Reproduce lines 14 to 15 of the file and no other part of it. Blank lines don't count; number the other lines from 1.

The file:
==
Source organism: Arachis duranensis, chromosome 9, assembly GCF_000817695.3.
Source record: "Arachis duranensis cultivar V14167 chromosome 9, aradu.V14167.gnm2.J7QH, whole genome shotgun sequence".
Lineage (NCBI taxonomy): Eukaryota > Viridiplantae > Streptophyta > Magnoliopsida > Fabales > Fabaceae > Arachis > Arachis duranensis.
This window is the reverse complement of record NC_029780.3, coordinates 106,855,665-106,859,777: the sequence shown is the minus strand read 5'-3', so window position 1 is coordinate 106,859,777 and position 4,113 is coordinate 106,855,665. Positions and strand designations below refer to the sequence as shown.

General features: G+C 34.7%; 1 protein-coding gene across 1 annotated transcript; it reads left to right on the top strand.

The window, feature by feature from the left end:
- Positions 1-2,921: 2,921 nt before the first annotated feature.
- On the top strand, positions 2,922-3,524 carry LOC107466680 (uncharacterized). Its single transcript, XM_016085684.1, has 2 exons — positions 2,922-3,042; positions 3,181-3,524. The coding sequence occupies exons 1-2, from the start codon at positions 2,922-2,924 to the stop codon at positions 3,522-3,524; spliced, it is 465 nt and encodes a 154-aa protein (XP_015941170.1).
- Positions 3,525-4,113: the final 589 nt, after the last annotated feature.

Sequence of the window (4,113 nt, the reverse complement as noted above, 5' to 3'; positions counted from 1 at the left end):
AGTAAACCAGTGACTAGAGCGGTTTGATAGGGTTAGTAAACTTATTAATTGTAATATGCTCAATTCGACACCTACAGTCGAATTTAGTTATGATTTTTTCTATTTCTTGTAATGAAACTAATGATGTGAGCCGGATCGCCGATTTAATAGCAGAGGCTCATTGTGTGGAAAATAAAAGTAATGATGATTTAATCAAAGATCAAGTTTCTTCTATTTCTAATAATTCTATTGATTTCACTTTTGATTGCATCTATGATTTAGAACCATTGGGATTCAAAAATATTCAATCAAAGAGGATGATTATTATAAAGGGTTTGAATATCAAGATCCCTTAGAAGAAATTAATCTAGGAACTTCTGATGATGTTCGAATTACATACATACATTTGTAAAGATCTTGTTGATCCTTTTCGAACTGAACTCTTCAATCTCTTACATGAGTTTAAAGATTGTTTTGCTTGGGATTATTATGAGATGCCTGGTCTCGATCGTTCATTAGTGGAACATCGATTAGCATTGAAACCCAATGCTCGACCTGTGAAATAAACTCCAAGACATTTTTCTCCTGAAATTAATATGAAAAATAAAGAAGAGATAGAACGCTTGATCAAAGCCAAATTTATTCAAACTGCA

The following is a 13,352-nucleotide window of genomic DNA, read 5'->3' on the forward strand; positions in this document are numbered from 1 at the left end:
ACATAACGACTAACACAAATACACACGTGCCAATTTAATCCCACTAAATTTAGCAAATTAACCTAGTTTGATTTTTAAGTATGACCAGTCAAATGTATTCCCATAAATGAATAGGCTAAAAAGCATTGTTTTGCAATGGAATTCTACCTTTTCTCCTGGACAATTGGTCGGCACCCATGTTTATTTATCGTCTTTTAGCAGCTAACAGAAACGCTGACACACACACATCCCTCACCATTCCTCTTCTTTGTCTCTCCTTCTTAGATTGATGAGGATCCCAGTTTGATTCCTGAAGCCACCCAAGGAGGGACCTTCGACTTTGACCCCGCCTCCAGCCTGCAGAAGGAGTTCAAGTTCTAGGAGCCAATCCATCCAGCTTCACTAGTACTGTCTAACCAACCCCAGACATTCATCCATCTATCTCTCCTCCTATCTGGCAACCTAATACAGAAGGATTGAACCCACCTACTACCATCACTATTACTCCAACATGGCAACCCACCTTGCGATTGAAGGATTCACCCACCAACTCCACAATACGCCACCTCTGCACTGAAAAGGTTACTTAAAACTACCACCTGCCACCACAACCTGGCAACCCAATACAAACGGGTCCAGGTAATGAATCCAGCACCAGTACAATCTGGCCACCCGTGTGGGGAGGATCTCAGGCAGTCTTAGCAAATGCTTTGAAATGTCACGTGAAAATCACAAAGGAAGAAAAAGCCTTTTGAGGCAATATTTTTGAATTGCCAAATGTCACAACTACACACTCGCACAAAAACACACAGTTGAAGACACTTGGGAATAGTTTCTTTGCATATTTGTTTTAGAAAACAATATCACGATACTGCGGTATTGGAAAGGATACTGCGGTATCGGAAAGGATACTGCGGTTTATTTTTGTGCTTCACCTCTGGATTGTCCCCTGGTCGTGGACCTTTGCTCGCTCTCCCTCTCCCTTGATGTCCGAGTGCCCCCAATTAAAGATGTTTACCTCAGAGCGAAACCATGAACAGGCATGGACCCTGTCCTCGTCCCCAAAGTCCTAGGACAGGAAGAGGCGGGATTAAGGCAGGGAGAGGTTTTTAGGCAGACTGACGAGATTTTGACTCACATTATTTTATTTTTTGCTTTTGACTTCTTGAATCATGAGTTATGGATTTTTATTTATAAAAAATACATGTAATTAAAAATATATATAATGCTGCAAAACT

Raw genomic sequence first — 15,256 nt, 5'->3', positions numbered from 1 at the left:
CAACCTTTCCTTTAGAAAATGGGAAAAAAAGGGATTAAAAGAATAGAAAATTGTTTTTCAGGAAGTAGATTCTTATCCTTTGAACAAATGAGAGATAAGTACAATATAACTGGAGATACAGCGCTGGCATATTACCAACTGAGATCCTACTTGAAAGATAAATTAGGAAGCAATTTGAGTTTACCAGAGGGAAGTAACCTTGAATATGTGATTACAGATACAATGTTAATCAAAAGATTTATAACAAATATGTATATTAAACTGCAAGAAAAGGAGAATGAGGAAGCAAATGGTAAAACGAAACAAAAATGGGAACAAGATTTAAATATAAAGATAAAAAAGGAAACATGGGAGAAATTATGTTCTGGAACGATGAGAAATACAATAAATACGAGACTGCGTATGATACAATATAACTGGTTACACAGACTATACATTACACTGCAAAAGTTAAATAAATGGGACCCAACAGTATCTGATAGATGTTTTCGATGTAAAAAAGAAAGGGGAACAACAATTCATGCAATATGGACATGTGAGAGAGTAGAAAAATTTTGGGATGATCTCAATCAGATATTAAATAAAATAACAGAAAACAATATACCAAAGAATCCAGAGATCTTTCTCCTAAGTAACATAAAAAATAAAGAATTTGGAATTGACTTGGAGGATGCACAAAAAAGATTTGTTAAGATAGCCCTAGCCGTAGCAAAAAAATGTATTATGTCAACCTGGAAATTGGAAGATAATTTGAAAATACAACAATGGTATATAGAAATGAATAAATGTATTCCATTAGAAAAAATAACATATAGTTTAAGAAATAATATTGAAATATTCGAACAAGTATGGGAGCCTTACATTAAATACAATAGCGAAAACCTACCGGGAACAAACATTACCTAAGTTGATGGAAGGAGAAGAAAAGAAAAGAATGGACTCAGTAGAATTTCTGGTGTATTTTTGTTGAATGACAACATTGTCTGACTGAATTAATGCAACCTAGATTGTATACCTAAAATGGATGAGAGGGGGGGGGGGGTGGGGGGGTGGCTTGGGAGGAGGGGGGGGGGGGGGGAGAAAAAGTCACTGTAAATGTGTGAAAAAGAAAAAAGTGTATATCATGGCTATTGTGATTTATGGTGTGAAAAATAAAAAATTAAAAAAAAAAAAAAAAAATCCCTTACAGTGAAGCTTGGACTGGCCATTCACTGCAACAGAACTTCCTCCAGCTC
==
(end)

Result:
Raw genomic sequence first — 15,256 nt, 5'->3', positions numbered from 1 at the left:
CAACCTTTCCTTTAGAAAATGGGAAAAAAAGGGATTAAAAGAATAGAAAATTGTTTTTCAGGAAGTAGATTCTTATCCTTTGAACAAATGAGAGATAAGTACAATATAACTGGAGATACAGCGCTGGCATATTACCAACTGAGATCCTACTTGAAAGATAAATTAGGAAGCAATTTGAGTTTACCAGAGGGAAGTAACCTTGAATATGTGATTACAGATACAATGTTAATCAAAAGATTTATAACAAATATGTATATTAAACTGCAAGAAAAGGAGAATGAGGAAGCAAATGGTAAAACGAAACAAAAATGGGAACAAGATTTAAATATAAAGATAAAAAAGGAAACATGGGAGAAATTATGTTCTGGAACGATGAGAAATACAATAAATACGAGACTGCGTATGATACAATATAACTGGTTACACAGACTATACATTACACTGCAAAAGTTAAATAAATGGGACCCAACAGTATCTGATAGATGTTTTCGATGTAAAAAAGAAAGGGGAACAACAATTCATGCAATATGGACATGTGAGAGAGTAGAAAAATTTTGGGATGATCTCAATCAGATATTAAATAAAATAACAGAAAACAATATACCAAAGAATCCAGAGATCTTTCTCCTAAGTAACATAAAAAATAAAGAATTTGGAATTGACTTGGAGGATGCACAAAAAAGATTTGTTAAGATAGCCCTAGCCGTAGCAAAAAAATGTATTATGTCAACCTGGAAATTGGAAGATAATTTGAAAATACAACAATGGTATATAGAAATGAATAAATGTATTCCATTAGAAAAAATAACATATAGTTTAAGAAATAATATTGAAATATTCGAACAAGTATGGGAGCCTTACATTAAATACAATAGCGAAAACCTACCGGGAACAAACATTACCTAAGTTGATGGAAGGAGAAGAAAAGAAAAGAATGGACTCAGTAGAATTTCTGGTGTATTTTTGTTGAATGACAACATTGTCTGACTGAATTAATGCAACCTAGATTGTATACCTAAAATGGATGAGAGGGGGGGGGGGGTGGGGGGGTGGCTTGGGAGGAGGGGGGGGGGGGGGGAGAAAAAGTCACTGTAAATGTGTGAAAAAGAAAAAAGTGTATATCATGGCTATTGTGATTTATGGTGTGAAAAATAAAAAATTAAAAAAAAAAAAAAAAAATCCCTTACAGTGAAGCTTGGACTGGCCATTCACTGCAACAGAACTTCCTCCAGCTC